"Did you know that in this land of the free and home of the brave there is a great baby market? And the securities which change hands...are not mere engraved slips of paper promising certain financial dividends, but live, kicking, flesh-and-blood babies." --From the Article "The Baby Market,"
The Saturday Evening Post, February 1, 1930.
This book made me feel A L L the feels.
I can't believe this book is based on fact. I had never ever heard of
Georgia Tann, the woman who pioneered child trafficking in America
during the Great Depression, and all that she got away with...makes me
so angry and breaks my heart all at once. Although the children in this
book didn't actually exist, their stories are based on real stories
from real survivors of Georgia Tann's children's home.
The book follows present day Avery Stafford and twelve-year-old Rill Foss. Rill and her four younger siblings: Camellia, Lark, Fern, and Gabion, grow up on the river in a shanty boat. We enter her story in August 1939 when her mother and father leave them to go to the hospital, telling them to not leave the boat and stay hidden. The next day, thinking it's their parents, they are stolen away being told that they are going to visit their parents later. But Rill knows better. Rill and her siblings end up in the Tennessee Children's Home Society, run by Georgia Tann, where they are beaten, neglected and separated.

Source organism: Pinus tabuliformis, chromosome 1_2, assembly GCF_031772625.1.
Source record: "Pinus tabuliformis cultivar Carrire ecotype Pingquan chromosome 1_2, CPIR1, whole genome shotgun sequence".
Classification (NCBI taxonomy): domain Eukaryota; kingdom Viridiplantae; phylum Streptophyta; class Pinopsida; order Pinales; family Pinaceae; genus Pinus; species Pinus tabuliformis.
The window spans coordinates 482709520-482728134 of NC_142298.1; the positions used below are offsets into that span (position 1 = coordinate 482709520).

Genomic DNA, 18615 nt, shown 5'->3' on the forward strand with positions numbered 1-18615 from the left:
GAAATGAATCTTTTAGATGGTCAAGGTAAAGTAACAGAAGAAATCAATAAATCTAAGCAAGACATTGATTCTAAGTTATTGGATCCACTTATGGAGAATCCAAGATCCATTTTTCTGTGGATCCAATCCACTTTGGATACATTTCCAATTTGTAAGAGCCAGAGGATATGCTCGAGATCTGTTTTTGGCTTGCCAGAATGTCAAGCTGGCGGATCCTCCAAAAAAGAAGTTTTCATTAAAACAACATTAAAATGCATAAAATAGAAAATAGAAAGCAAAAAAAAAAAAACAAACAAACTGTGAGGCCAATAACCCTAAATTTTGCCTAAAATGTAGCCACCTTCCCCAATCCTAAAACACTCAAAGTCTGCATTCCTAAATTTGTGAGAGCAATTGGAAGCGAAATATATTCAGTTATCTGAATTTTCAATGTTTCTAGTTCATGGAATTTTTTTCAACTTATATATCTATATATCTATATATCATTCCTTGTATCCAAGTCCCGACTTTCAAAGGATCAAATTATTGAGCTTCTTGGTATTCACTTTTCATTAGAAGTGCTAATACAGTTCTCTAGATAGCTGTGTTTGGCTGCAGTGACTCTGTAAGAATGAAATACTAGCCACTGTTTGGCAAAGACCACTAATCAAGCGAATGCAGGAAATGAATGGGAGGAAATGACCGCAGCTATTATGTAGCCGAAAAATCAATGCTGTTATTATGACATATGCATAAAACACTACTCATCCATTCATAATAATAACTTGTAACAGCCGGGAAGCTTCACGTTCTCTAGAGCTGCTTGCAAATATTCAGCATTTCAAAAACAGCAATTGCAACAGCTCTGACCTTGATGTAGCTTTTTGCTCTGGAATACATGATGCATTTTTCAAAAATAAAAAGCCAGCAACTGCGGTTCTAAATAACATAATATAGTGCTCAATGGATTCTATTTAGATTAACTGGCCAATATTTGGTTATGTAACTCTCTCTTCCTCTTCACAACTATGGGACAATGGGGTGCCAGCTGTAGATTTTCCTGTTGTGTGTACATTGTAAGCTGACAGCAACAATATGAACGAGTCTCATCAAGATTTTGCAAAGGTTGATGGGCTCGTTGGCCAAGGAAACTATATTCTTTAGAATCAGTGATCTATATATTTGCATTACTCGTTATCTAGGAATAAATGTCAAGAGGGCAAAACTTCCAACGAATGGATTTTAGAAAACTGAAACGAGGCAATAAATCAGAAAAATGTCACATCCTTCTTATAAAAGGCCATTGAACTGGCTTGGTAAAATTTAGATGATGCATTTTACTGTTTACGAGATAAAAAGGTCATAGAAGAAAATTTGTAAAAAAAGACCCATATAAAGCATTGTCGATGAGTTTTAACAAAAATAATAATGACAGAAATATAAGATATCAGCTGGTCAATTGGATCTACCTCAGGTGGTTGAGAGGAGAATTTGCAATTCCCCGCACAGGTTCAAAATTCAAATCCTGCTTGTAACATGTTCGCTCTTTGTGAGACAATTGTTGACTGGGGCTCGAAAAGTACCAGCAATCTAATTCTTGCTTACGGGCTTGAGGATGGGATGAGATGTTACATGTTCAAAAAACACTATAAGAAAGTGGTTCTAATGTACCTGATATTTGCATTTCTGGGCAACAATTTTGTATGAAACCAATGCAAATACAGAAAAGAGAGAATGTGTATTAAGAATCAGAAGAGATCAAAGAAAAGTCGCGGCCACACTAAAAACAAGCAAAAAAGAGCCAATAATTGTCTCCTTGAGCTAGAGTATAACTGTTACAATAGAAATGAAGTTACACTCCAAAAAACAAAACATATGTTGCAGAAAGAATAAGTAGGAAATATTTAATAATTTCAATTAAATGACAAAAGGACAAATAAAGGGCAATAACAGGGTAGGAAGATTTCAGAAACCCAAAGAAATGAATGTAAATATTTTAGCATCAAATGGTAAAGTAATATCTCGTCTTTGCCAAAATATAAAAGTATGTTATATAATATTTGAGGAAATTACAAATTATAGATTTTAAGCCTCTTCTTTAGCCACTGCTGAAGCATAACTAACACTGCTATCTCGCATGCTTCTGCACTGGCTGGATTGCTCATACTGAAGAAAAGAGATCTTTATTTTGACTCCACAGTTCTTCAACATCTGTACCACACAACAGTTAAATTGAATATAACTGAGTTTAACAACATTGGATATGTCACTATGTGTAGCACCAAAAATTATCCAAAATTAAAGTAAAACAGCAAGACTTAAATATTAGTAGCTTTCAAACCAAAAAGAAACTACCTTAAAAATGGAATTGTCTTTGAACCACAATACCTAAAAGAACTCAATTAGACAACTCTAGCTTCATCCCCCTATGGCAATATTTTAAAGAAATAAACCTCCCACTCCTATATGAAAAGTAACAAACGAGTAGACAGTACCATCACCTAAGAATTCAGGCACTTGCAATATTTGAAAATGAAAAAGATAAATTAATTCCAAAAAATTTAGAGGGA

Flash-forward to the present day and we meet Avery Stafford. Daughter of a senator, engaged to her childhood best friend, and a successful lawyer, Avery believes she has it all. Until the day she visits a nursing home and meets May Crandall, who believes her to be someone else. Avery soon gets swept up in old family history, unraveling her grandmother Judy's past and begins to question on whether or not what she's believed she's always wanted is actually what she wants.
I loved this book and everything about it. It was one that I was sad to finish. The characters came to life on the page and their story made it impossible for me to put down. While reading, I had to remind myself to slow down, but when I wasn't reading, all I wanted to be doing was reading...so reading slowly didn't happen. It doesn't surprise me at all that this book has been a number one seller for over a year. Lisa Wingate really out did herself on this one. It's not always easy to jump from past to present day, but she did it seamlessly.
For more information on Before We Were Yours by Lisa Wingate, visit us in store or visit our website here.